Around 6,500 UK VAT-registered businesses exported goods to Saudi Arabia, while about 700 businesses imported goods from the kingdom in 2020, according to the latest figures available from the UK government.

He added that there is tremendous demand in Saudi Arabia for UK advice and expertise to help the country realise its Vision 2030 implementation.

SBJBC members are involved in many of the gigaprojects driving the transformation of the kingdom, including project management giants Atkins and Mace on the Red Sea Project and Qiddiya, and Foster & Partners, which has had a key design role on the Red Sea Project.

Geotechnical contractor Keller Group also recently won a contract to undertake work on the huge Neom project in north west Saudi Arabia. The company estimates a value of £50m, with the work set to be completed within the next year.

Saudi Arabia's King Salman bin Abdulaziz Al Saud, centre, and Crown Prince Mohammed bin Salman, right, at the launch of Qiddiya, a multi-billion dollar entertainment resort
Saudi’s King Salman bin Abdulaziz Al Saud (C) and Crown Prince Mohammed bin Salman (R) at the launch of Qiddiya, a multi-billion dollar entertainment resort in Riyadh. Picture: Reuters

‘A good time to look’

Education is also an important sector for UK-Saudi collaboration, according to Innes-Hopkins, after the kingdom opened the door to foreign campuses. 

“A number of UK schools are setting up locally and more will follow. It will be schools initially, but I think British universities could follow and there are already a number of university partnerships with exchange programmes.”

He revealed that Steve Smith, the UK’s international education envoy, has spent a lot of time in Riyadh recently, leading high-level delegations to explore opportunities. 

Tourism is also piquing the interest of British firms as Saudi Arabia aims to become one of the top global tourism destinations by 2030, welcoming 100 million visitors annually. 

“It’s the big new employment sector and there are opportunities for UK firms around training the Saudi nationals and creating a career structure in the industry as well as helping build the big projects,” said Innes-Hopkins.

But he conceded that there are still barriers to UK firms wanting to enter the Saudi market.

Asked about the impact of a successful UK-GCC free trade agreement, he said: “I don’t think tariffs are a particular problem for UK companies in Saudi Arabia, it’s more about investment licensing, visas, bureaucratic challenges and trying to improve the business environment.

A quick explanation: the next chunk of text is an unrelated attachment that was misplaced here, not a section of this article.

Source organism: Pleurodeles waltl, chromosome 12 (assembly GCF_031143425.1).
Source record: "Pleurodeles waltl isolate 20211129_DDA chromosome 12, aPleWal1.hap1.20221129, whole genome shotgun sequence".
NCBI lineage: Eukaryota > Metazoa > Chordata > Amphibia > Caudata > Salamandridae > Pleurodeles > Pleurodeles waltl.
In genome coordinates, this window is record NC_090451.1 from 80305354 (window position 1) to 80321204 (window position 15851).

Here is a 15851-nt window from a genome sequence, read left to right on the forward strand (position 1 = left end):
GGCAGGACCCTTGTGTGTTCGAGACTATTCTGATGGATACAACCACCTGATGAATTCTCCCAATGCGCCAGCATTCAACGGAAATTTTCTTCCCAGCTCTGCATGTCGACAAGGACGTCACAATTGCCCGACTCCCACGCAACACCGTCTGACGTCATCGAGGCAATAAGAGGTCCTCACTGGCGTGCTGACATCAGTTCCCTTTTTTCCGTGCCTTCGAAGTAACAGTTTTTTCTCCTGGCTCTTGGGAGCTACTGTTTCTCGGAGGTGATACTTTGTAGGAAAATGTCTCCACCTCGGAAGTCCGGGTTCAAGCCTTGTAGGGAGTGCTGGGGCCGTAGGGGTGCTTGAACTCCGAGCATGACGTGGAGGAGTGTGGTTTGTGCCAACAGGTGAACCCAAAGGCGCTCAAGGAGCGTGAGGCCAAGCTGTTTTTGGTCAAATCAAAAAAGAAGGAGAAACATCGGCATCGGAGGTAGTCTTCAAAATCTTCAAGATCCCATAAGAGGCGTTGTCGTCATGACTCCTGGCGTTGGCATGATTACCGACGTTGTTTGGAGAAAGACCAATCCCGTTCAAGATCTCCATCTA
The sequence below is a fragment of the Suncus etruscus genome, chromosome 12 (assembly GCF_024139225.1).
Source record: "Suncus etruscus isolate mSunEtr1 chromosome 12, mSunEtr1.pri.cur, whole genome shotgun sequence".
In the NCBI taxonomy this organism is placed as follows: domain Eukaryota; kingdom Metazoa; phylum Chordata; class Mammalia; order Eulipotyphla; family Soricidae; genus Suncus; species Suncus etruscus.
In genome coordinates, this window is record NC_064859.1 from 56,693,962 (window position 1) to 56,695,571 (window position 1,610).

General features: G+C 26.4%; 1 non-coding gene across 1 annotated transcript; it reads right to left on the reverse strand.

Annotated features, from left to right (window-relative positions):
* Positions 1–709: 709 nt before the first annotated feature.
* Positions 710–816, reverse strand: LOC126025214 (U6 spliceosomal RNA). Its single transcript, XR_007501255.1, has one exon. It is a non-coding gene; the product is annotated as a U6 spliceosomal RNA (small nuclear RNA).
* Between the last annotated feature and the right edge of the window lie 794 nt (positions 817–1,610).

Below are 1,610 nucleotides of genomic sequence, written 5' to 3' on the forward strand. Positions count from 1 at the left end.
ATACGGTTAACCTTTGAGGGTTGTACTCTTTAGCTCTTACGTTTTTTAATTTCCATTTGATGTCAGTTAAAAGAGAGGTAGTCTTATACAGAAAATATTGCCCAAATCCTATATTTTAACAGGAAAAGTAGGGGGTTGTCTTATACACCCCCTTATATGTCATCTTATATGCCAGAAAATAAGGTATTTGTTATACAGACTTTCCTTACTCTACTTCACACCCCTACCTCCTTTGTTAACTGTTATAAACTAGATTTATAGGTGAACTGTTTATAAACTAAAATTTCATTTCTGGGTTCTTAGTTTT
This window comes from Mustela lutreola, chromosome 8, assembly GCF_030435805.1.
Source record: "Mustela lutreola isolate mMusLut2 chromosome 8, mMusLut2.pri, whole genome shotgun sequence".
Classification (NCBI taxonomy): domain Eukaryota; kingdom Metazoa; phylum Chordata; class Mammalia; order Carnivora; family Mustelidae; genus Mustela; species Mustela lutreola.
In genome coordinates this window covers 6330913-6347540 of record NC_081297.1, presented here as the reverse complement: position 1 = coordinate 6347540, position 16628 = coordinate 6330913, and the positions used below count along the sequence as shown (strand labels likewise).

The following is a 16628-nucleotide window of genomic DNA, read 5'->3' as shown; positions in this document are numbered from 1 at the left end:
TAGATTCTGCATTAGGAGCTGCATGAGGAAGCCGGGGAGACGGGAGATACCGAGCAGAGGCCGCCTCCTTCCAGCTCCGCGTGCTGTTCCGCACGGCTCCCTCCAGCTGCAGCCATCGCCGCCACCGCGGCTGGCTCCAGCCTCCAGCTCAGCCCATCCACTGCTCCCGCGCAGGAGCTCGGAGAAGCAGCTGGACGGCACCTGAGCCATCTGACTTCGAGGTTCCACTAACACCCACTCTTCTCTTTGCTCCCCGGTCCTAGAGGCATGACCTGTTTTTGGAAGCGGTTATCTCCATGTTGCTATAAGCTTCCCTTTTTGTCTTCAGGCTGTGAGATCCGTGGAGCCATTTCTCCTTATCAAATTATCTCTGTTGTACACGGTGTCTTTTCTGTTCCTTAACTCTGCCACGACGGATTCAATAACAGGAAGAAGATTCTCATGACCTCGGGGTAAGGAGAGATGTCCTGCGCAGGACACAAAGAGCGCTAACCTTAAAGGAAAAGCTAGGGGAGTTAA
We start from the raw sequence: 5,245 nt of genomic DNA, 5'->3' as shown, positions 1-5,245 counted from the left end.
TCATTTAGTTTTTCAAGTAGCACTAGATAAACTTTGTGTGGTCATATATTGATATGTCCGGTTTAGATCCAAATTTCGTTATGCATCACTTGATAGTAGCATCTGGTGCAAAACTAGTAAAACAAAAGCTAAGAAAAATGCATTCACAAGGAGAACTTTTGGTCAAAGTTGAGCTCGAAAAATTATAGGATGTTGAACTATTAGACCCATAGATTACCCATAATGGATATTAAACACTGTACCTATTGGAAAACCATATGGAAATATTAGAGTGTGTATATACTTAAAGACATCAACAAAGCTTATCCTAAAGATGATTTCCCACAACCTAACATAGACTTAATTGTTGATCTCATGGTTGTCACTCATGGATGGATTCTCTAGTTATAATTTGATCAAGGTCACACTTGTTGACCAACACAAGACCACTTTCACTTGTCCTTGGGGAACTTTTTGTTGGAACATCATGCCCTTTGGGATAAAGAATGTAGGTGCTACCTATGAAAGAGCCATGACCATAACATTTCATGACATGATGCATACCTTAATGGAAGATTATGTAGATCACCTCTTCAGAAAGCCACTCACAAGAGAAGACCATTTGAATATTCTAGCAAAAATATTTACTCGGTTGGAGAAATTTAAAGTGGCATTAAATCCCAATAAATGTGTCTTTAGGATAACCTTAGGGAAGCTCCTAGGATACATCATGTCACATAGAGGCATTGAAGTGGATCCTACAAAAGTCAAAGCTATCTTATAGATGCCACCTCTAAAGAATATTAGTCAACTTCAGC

“The process for setting up locally is the key challenge. While it’s easier to get an investment licence now, it’s all the other permissions needed before you get your full commercial registration and your right to work and opening a bank account.

“This currently can take months. I think there is a commitment to try to speed that up and create a one-stop-shop and that would help a lot.”

He added that another issue facing smaller UK companies trying to get a foothold in Saudi is late payments.

“While this isn’t exclusive to Saudi, it is an issue for SMEs that comes up time and again and we are working with authorities to try to address this, particularly where public sector organisations are concerned.

“Again there is progress as they’ve set up a public procurement platform which is more transparent and where payments can be tracked but further improvements would help to get more companies interested in the Saudi market.”

Despite the challenges, Innes-Hopkins sees growing interest from British firms about entering Saudi Arabia. “It’s definitely a good time for UK firms to look at Saudi.

“We need to leverage more private sector deals from the strong government to government relationship across a range of sectors. It’s not a market you can ignore with its strong GDP growth.”